The Quest to ‘Democratize’ Big Data

Loraine Lawson

There’s no doubt big money will be made with Big Data — starting with the first vendor to truly “democratize” Big Data.

In October, Gartner estimated Big Data would generate an impressive $28 billion of worldwide IT spending this year, a figure that will climb to $34 billion next year.

But, Gartner added, only $4.3 billion of that will be in software sales driven by demands for new Big Data functionality.

“Most of the current spending is used in adapting traditional solutions to the big data demands — machine data, social data, widely varied data, unpredictable velocity and so on,” Gartner stated.

That’s a lot of money for connectors and other ways of integrating and interacting with Big Data stores. And that’s one reason you’re about to be inundated with vendor pitches about “democratizing Big Data.”

Big Data can mean things other than Hadoop, of course. But, by and large, what vendors mean is “Making Hadoop usable by your developers and analytics teams.”

In the wake of last week’s Strata Conference/Hadoop World event, there are already more stories about making Hadoop easier to use for the enterprise — although, as I pointed out earlier, there are questions about just how ready Big Data solutions are.

Informatica, IBM, SAP and MapR are just a few of the vendors that gave talks or introduced new products or releases, all promising to simplify Hadoop and make it accessible to regular folk — as opposed to the rare data scientist that you would’ve needed last year.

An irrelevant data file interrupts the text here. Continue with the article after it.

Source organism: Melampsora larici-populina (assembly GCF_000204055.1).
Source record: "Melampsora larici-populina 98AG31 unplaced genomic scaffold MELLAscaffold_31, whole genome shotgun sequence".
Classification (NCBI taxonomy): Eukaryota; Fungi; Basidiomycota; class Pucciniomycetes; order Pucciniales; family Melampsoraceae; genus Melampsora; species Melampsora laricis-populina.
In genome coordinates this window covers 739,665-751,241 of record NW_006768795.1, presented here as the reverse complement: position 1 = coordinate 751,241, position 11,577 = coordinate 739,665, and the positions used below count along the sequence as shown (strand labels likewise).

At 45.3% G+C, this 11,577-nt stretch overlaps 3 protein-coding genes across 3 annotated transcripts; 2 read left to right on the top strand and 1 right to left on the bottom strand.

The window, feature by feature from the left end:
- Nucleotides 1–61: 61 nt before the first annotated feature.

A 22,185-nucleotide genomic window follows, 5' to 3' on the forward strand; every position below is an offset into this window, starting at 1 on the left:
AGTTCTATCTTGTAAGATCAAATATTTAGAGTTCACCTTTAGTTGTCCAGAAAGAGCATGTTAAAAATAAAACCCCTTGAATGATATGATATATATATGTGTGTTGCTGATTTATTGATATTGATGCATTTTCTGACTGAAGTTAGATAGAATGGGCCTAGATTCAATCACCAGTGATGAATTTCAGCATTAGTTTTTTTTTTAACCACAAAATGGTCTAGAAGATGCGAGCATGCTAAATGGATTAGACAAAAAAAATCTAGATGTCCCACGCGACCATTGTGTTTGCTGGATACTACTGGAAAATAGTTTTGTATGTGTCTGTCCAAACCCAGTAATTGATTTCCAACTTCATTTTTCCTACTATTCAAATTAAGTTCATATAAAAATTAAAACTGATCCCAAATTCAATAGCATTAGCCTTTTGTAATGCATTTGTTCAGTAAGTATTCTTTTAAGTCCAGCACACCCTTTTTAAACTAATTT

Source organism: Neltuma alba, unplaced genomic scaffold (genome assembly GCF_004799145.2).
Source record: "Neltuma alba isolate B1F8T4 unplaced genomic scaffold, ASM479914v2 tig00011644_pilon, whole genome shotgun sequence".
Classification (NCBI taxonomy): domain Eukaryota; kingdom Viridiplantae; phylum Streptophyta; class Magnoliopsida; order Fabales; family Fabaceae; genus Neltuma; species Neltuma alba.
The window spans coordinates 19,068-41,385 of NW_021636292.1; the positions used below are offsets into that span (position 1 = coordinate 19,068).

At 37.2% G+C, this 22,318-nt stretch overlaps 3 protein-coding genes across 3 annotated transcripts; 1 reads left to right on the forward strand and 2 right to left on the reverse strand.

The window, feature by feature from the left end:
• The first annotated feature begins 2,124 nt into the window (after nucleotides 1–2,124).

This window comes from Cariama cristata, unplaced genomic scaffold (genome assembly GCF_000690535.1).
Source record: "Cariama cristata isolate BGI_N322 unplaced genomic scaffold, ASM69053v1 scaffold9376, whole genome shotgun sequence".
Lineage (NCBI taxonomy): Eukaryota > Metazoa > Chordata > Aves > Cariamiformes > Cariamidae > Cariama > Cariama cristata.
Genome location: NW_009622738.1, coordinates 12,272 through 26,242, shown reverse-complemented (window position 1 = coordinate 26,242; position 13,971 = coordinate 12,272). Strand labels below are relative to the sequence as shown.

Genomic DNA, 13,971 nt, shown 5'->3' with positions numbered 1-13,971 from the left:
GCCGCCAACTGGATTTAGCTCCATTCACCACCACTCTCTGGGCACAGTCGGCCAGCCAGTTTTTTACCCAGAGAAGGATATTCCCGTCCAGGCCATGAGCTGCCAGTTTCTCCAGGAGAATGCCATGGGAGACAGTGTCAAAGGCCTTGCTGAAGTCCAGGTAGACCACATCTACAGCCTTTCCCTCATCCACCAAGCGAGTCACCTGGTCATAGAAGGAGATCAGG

But what will really convince companies won’t be the talk of democratizing Hadoop — it’ll be success stories like the one MapR’s Jack Norris, the vice president of marketing for the San Jose-based company, shared with ReadWrite recently.


MapR offers a distribution of Hadoop designed to make it easier for enterprises to deploy. It announced a new version of its distribution, M7, and aircraft maker Boeing has already taken it for a test drive.

Norris said Boeing reduced the cost of a database project to nearly nothing by using M7, thus avoiding a rewrite of a million lines of legacy code into Java— which would’ve been necessary with the previous version.

“The developer doesn’t have to understand what his limitations are; he can just process the data,” Norris told ReadWrite’s Scott M. Fulton.

Like I said, MapR isn’t the only one laying stake to that territory, because ultimately that’s what will have to happen if Hadoop is to be widely deployed.



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